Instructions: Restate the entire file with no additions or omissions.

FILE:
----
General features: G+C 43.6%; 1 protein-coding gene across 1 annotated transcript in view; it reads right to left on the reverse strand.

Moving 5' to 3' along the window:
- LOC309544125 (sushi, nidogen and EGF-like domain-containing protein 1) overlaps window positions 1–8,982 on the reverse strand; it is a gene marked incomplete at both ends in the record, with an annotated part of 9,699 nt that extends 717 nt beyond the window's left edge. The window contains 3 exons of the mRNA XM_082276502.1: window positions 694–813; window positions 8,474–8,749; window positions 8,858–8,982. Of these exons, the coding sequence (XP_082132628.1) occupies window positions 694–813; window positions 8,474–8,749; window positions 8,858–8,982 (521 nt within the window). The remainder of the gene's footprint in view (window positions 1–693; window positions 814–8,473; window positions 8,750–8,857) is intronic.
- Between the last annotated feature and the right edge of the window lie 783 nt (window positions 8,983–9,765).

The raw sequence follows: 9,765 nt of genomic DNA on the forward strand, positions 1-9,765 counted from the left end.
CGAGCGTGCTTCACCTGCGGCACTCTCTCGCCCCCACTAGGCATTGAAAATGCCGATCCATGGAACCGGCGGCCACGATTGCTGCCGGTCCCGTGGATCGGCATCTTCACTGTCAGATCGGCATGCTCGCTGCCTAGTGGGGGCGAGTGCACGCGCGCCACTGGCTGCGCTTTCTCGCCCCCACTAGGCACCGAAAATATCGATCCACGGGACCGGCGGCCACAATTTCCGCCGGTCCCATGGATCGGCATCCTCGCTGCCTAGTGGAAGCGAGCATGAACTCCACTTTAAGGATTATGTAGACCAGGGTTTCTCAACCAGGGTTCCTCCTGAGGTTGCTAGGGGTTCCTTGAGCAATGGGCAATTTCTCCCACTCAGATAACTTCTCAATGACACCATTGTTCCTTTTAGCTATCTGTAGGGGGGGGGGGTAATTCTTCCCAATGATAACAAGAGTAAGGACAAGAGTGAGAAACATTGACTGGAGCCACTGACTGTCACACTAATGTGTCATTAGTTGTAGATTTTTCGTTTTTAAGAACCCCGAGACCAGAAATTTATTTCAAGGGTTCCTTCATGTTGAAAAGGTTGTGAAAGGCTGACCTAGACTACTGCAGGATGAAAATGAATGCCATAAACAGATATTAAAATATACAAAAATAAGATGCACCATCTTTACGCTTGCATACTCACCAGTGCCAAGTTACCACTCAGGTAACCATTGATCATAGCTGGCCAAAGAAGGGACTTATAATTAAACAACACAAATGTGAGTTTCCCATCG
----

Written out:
General features: G+C 43.6%; 1 protein-coding gene across 1 annotated transcript in view; it reads right to left on the reverse strand.

Moving 5' to 3' along the window:
- LOC309544125 (sushi, nidogen and EGF-like domain-containing protein 1) overlaps window positions 1–8,982 on the reverse strand; it is a gene marked incomplete at both ends in the record, with an annotated part of 9,699 nt that extends 717 nt beyond the window's left edge. The window contains 3 exons of the mRNA XM_082276502.1: window positions 694–813; window positions 8,474–8,749; window positions 8,858–8,982. Of these exons, the coding sequence (XP_082132628.1) occupies window positions 694–813; window positions 8,474–8,749; window positions 8,858–8,982 (521 nt within the window). The remainder of the gene's footprint in view (window positions 1–693; window positions 814–8,473; window positions 8,750–8,857) is intronic.
- Between the last annotated feature and the right edge of the window lie 783 nt (window positions 8,983–9,765).

The raw sequence follows: 9,765 nt of genomic DNA on the forward strand, positions 1-9,765 counted from the left end.
CGAGCGTGCTTCACCTGCGGCACTCTCTCGCCCCCACTAGGCATTGAAAATGCCGATCCATGGAACCGGCGGCCACGATTGCTGCCGGTCCCGTGGATCGGCATCTTCACTGTCAGATCGGCATGCTCGCTGCCTAGTGGGGGCGAGTGCACGCGCGCCACTGGCTGCGCTTTCTCGCCCCCACTAGGCACCGAAAATATCGATCCACGGGACCGGCGGCCACAATTTCCGCCGGTCCCATGGATCGGCATCCTCGCTGCCTAGTGGAAGCGAGCATGAACTCCACTTTAAGGATTATGTAGACCAGGGTTTCTCAACCAGGGTTCCTCCTGAGGTTGCTAGGGGTTCCTTGAGCAATGGGCAATTTCTCCCACTCAGATAACTTCTCAATGACACCATTGTTCCTTTTAGCTATCTGTAGGGGGGGGGGGTAATTCTTCCCAATGATAACAAGAGTAAGGACAAGAGTGAGAAACATTGACTGGAGCCACTGACTGTCACACTAATGTGTCATTAGTTGTAGATTTTTCGTTTTTAAGAACCCCGAGACCAGAAATTTATTTCAAGGGTTCCTTCATGTTGAAAAGGTTGTGAAAGGCTGACCTAGACTACTGCAGGATGAAAATGAATGCCATAAACAGATATTAAAATATACAAAAATAAGATGCACCATCTTTACGCTTGCATACTCACCAGTGCCAAGTTACCACTCAGGTAACCATTGATCATAGCTGGCCAAAGAAGGGACTTATAATTAAACAACACAAATGTGAGTTTCCCATCG